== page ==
It will always be important to the history of this country that you kept the kleptomaniac Clinton out of the Oval Office. We all remember how many historical artifacts she stole during her last tenure and her sticky fingers are even dirtier than they were then. You deserve our praise for that.

But if you don’t protect us against a continuing onslaught of foreign nationals, then we’re doomed, and you are, too, along with the rest of us. There is some number beyond which foreign people make one a stranger in his own land. It has happened to England, for sure. I hear less about the rest of the United Kingdom, but the Commonwealth is struggling. We elected you to struggle for us. Ignore the freak-leaks. They’re intended to distract you. For that matter, quit with daily press briefings. They cause far too much sausage-making and those jornolists are fat enough. Let them did for their own news. Never did a group more need the exercise.

Come home, Bill Bailey. We already know you’re not like your lazy predecessor, so show us some shrinkage on the numbers of foreign devils entering the country via your State Department.(You bought it, sir. You own it.)

The wall? Enh. Save it for later, when you need it to make points. The very odor of a wall has driven back many of those who were here. Things are quieter (it’s relative) on the southwestern front. But stop the State Department’s slave trafficking. It’s sickening. And get busy on those supercilious Sanctuary Cities. Rein in our imperial judiciary which thinks it can override your orders.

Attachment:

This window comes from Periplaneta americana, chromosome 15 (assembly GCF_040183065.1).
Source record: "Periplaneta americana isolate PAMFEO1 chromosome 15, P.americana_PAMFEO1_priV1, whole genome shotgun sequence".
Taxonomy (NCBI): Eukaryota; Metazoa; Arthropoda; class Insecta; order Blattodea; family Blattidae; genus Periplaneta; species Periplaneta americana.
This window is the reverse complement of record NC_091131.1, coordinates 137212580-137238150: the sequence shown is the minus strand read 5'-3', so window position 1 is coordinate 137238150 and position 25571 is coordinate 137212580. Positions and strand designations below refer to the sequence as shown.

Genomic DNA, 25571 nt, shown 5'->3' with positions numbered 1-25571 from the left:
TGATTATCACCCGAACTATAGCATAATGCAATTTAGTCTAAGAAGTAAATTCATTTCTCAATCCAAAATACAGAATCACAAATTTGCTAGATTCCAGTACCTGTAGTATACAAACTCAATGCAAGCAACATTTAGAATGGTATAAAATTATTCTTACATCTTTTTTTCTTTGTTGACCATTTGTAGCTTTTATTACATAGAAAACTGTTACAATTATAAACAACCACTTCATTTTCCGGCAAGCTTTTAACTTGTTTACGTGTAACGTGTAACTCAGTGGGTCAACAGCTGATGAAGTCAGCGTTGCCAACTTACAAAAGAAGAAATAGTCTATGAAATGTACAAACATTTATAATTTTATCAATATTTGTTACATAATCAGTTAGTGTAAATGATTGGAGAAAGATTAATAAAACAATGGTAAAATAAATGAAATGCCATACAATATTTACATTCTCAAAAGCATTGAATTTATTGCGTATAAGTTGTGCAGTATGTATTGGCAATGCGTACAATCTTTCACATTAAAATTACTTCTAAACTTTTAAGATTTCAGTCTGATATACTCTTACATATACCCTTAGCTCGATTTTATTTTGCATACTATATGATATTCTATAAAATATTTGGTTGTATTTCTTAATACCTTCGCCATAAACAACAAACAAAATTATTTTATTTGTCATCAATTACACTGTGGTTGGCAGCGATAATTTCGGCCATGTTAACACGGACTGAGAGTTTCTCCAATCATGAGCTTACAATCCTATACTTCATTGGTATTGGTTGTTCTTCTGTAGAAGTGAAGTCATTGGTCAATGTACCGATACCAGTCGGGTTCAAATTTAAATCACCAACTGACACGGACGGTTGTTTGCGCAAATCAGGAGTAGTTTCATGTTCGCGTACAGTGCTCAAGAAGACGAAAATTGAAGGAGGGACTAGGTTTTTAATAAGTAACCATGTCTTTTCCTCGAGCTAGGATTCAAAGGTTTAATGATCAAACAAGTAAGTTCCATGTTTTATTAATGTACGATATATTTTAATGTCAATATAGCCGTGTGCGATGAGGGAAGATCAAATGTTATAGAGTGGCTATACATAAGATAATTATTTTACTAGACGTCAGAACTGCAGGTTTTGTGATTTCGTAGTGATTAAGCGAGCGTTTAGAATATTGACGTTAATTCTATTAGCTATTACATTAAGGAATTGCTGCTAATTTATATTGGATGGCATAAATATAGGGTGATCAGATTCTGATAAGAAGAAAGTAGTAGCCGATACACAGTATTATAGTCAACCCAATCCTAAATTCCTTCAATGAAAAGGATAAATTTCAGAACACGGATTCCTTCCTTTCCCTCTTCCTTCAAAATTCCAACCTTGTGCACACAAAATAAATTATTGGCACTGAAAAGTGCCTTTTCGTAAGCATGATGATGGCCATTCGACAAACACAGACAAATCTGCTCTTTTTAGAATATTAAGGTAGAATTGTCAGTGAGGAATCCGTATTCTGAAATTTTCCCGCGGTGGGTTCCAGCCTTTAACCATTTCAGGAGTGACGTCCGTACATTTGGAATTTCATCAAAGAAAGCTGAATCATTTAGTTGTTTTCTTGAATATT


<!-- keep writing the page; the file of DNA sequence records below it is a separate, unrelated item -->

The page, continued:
And now for my favorite rendition of this song, which has been going through my head ever since I began pondering today on the not-Clinton’s absence:

Saturday’s generous people hailed from:

Stateside: California, Colorado, Idaho, Michigan, Oregon, Pennsylvania, Tennessee, and Virginia

Near Abroad: Mexico

Far Abroad: Israel and the UK

Canada: British Columbia

Australia: Victoria

Saturday’s update from the Baron

Dymphna found this excellent quote from Robert Heinlein to head this morning’s update:

All societies are based on rules to protect pregnant women and young children. All else is surplusage, excrescence, adornment, luxury, or folly, which can — and must — be dumped in emergency to preserve this prime function. As racial survival is the only universal morality, no other basic is possible. Attempts to formulate a “perfect society” on any foundation other than “Women and children first!” is not only witless, it is automatically genocidal. Nevertheless, starry-eyed idealists (all of them male) have tried endlessly — and no doubt will keep on trying.

Intermission: Excerpts from the Notebooks of Lazarus Long, pp. 242-243

So how well is the degenerate post-modern society of Great Britain performing this prime function? The answer is abundantly clear: not at all.

The news from Manchester came in on Monday not long after the start of this fundraiser. Needless to say, the tragedy atrocity has dominated the conversation since then. As of the time of this writing, nothing significant has changed in the official response to the incident. The usual blather, the declarations of determination and solidarity, and above all, the assurance that “hate” — i.e., any criticism of Islam — will not be tolerated in Modern Multicultural Britain.

It remains to be seen whether any awakening will occur among the general public in the UK. I’m not optimistic. After watching the reactions to previous jihad attacks — not just in Britain, but in France, Germany, Sweden, Belgium, Australia, and the USA — there’s no sign of any growing public awareness of the significance of what is happening. Government propaganda and the Lügenpresse have seen to that. The hermetic seal on popular discourse is largely unbroken.

All of the above would seem to mitigate against this blog and the purpose of Fundraising Week. Why continue fighting for a futile cause?

Well…